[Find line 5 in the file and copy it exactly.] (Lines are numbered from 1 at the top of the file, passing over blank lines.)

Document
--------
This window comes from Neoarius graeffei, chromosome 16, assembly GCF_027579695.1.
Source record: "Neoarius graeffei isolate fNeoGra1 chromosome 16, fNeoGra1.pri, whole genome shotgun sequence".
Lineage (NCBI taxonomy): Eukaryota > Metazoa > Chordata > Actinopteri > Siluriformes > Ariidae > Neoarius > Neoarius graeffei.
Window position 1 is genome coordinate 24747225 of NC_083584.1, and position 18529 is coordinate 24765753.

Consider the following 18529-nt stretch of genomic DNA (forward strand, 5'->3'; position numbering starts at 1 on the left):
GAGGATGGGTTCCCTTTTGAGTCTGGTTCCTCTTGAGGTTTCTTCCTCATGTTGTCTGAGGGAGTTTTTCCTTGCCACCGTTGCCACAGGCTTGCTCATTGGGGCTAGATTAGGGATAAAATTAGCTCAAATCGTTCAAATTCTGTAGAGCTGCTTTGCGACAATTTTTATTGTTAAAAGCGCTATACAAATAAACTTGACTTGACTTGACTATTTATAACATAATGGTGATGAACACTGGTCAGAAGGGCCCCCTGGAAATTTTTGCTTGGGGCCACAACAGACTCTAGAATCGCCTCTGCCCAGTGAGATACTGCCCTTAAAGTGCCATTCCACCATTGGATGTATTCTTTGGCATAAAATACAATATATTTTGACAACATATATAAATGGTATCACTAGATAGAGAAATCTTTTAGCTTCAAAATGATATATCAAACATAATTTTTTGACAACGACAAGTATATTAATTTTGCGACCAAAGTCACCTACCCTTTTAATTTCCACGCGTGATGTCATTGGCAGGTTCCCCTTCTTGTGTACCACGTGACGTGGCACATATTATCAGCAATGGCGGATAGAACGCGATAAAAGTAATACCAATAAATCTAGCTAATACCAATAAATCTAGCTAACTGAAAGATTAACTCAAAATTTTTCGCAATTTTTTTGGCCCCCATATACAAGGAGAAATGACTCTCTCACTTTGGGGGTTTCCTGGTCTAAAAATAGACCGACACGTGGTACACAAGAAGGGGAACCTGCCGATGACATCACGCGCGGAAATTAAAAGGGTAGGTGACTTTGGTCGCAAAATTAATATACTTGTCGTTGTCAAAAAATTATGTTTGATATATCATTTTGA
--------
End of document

Consider the following 18529-nt stretch of genomic DNA (forward strand, 5'->3'; position numbering starts at 1 on the left):